Department of Health says it is looking into fracking public health risks following grand jury report | StateImpact Pennsylvania

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Department of Health says it is looking into fracking public health risks following grand jury report

Report: Health department failed to determine whether hydraulic fracturing put people at risk

Brett Sholtis is WITF’s Transforming Health reporter, covering health policy and community health issues that affect Pennsylvanians. Brett strives to share personal stories that have a tie to broad issues and emerging trends. He seeks to give voice to diverse viewpoints, including those of people living with mental illness, disability and those living in poverty. He plays a key role in WITF’s mental health series, Through the Cracks, which reports on problem areas in mental health services and efforts to reduce stigma around those living with behavioral disorders. Previously, Brett was a business reporter at the York Daily Record, where his work included award-winning examinations of the nuclear power industry and food safety. He is a University of Pittsburgh graduate and a Pennsylvania Army National Guard veteran.

The Pennsylvania Department of Health says it is taking steps to learn more about the health risks of fracking following criticism from an investigative grand jury.

The department’s comments come days after the grand jury’s report said the Pennsylvania Department of Environmental Protection and the health department failed to protect people from the adverse health effects of the fracking boom that began about 10 years ago.

The report​, which resulted from a two-year investigation, describes drinking water turned brown from chemical-intensive fracking operations, and includes testimony describing children and adults getting sick, animals dying and, in one case, a state DEP that threatened someone who spoke up with “filing a false report” rather than helping them.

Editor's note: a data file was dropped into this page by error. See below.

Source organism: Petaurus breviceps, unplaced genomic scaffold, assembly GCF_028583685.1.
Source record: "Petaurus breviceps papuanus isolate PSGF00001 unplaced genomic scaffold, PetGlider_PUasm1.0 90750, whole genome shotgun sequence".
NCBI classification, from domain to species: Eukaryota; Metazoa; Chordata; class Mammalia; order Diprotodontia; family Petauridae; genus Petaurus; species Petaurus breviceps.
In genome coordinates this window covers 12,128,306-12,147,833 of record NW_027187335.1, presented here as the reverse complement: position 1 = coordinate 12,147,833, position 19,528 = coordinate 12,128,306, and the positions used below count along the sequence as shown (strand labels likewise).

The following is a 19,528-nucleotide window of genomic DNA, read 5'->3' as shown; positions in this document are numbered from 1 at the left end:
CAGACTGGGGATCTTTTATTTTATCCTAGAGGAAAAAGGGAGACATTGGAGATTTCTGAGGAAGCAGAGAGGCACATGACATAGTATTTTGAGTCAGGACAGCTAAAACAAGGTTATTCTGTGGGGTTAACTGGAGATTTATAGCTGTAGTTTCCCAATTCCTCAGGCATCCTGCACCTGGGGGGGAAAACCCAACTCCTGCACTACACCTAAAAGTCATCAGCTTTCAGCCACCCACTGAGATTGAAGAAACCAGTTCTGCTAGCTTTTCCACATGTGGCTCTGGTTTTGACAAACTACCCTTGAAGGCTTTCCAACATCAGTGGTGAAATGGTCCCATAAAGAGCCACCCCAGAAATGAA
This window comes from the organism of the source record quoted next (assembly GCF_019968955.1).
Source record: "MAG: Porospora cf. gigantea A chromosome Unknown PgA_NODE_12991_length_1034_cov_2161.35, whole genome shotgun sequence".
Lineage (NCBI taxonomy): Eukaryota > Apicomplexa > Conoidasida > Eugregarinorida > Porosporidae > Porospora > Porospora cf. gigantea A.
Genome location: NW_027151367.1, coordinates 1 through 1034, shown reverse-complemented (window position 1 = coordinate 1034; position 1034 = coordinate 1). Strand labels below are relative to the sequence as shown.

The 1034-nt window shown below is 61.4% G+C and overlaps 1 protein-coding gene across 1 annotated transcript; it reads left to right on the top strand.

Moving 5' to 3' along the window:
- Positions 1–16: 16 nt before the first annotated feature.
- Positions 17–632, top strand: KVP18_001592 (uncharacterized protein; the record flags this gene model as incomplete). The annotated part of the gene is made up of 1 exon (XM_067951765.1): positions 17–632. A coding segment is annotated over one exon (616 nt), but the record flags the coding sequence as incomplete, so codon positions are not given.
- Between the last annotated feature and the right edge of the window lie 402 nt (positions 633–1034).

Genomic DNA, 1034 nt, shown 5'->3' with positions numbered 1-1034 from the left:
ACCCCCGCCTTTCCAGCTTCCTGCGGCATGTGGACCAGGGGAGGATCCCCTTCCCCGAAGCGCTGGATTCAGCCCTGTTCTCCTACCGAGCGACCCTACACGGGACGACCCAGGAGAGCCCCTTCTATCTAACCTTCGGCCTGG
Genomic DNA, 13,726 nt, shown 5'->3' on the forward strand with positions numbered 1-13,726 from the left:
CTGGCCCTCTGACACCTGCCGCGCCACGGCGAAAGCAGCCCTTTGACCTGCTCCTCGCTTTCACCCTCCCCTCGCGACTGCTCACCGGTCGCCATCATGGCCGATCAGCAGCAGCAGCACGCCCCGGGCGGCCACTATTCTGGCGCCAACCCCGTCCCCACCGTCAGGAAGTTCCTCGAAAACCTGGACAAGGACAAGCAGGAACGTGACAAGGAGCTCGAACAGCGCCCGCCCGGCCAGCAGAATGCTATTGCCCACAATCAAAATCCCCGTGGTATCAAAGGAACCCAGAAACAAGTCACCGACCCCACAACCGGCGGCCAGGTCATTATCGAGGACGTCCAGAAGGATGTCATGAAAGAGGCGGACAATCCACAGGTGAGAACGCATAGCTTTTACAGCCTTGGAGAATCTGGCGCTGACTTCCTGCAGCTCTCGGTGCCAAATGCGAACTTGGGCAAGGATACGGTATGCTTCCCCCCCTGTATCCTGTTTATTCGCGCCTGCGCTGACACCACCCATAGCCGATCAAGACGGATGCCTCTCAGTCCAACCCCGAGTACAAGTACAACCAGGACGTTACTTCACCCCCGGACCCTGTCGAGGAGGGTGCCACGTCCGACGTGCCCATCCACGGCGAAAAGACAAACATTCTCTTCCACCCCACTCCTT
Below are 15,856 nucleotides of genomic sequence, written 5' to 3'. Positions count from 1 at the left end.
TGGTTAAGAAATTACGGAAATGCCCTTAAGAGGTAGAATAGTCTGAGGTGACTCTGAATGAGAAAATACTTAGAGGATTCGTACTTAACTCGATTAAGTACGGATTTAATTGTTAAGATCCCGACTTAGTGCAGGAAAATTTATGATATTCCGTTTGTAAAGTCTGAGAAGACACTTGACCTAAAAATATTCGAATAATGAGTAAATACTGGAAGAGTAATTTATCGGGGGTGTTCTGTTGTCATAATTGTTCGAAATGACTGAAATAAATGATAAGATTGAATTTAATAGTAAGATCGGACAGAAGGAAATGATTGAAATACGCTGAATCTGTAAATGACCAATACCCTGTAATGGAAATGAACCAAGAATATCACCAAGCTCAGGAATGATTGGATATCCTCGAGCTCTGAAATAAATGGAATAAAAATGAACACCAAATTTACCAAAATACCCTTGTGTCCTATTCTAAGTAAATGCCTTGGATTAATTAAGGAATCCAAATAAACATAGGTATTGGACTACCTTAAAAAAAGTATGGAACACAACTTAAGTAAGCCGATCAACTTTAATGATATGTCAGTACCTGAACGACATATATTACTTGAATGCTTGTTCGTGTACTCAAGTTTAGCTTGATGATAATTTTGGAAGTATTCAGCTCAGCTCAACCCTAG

While the DEP took the brunt of the criticism in the report, the grand jury also criticized the health department’s response, saying it was “unable to meet the challenge” of understanding how fracking could affect people.

The health department did launch two studies in November to look at the role of fracking in Ewing sarcoma and childhood cancers in Southwestern Pennsylvania, and is committing $3.9 million to those studies over three years, said spokesman Nate Wardle.

In a formal response to the grand jury report, Health Secretary Dr. Rachel Levine said the report was a helpful tool for the department to continue to improve in its public health role. However, the department already has taken some of the measures recommended in the report, such as setting up an oil and natural gas registry that allows people to submit public health complaints.


Sherry Vargson, who leased the mineral rights under a portion of her farm to the gas company Chesapeake Energy, illustrates her assertion that methane has leached into her well water by lighting the water on fire as it pours from her kitchen sink in Granville Summit.

Some of the other measures would require action by the state legislature, Levine said.

In an email, the health department said “the vast majority of the issues highlighted in the report took place under the Corbett Administration,” referring to Republican Gov. Tom Corbett, who was defeated after one term in office by Democratic Gov. Tom Wolf in 2014.

“This administration has acted aggressively to address the previous administration’s regulatory failures, remove restrictions on enforcement, and has put in place new regulations to hold natural gas companies to some of the most stringent environmental standards anywhere in the country in order to protect public health and the environment,” the department said.

Read the grand jury report:

StateImpact Pennsylvania is a collaboration among WITF, WHYY, WPSU, and The Allegheny Front. Reporters Anne Danahy, Reid FrazierRachel McDevitt and Susan Phillips cover the commonwealth’s energy economy. Read their reports on this site, and hear them on public radio stations across Pennsylvania.

This collaborative project is funded, in part, through grants from the Corporation for Public Broadcasting, Wyncote Foundation, and William Penn Foundation.

This content was originally published here.

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